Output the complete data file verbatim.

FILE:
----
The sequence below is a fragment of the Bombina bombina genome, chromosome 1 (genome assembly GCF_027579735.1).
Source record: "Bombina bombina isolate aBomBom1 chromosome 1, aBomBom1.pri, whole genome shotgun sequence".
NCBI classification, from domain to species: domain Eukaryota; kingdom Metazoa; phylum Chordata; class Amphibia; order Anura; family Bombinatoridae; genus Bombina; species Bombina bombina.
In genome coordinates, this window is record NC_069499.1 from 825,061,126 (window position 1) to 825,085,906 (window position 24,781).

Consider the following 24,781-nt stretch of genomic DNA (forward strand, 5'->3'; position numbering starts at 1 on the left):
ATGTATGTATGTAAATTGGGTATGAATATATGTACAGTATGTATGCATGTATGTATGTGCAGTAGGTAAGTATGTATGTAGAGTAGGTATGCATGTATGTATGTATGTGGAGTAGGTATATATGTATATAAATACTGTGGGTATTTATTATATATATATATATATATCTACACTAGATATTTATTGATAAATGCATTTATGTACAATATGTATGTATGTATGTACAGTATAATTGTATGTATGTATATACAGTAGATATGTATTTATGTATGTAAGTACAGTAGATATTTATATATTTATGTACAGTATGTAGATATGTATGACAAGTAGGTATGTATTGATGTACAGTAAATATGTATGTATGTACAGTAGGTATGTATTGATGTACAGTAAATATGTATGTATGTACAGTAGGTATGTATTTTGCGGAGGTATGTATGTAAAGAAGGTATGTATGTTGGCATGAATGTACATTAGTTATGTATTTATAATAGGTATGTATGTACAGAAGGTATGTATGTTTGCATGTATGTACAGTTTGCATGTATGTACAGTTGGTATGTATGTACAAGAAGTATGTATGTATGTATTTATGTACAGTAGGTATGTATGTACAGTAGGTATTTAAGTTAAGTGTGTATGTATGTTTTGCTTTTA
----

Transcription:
The sequence below is a fragment of the Bombina bombina genome, chromosome 1 (genome assembly GCF_027579735.1).
Source record: "Bombina bombina isolate aBomBom1 chromosome 1, aBomBom1.pri, whole genome shotgun sequence".
NCBI classification, from domain to species: domain Eukaryota; kingdom Metazoa; phylum Chordata; class Amphibia; order Anura; family Bombinatoridae; genus Bombina; species Bombina bombina.
In genome coordinates, this window is record NC_069499.1 from 825,061,126 (window position 1) to 825,085,906 (window position 24,781).

Consider the following 24,781-nt stretch of genomic DNA (forward strand, 5'->3'; position numbering starts at 1 on the left):
ATGTATGTATGTAAATTGGGTATGAATATATGTACAGTATGTATGCATGTATGTATGTGCAGTAGGTAAGTATGTATGTAGAGTAGGTATGCATGTATGTATGTATGTGGAGTAGGTATATATGTATATAAATACTGTGGGTATTTATTATATATATATATATATATCTACACTAGATATTTATTGATAAATGCATTTATGTACAATATGTATGTATGTATGTACAGTATAATTGTATGTATGTATATACAGTAGATATGTATTTATGTATGTAAGTACAGTAGATATTTATATATTTATGTACAGTATGTAGATATGTATGACAAGTAGGTATGTATTGATGTACAGTAAATATGTATGTATGTACAGTAGGTATGTATTGATGTACAGTAAATATGTATGTATGTACAGTAGGTATGTATTTTGCGGAGGTATGTATGTAAAGAAGGTATGTATGTTGGCATGAATGTACATTAGTTATGTATTTATAATAGGTATGTATGTACAGAAGGTATGTATGTTTGCATGTATGTACAGTTTGCATGTATGTACAGTTGGTATGTATGTACAAGAAGTATGTATGTATGTATTTATGTACAGTAGGTATGTATGTACAGTAGGTATTTAAGTTAAGTGTGTATGTATGTTTTGCTTTTA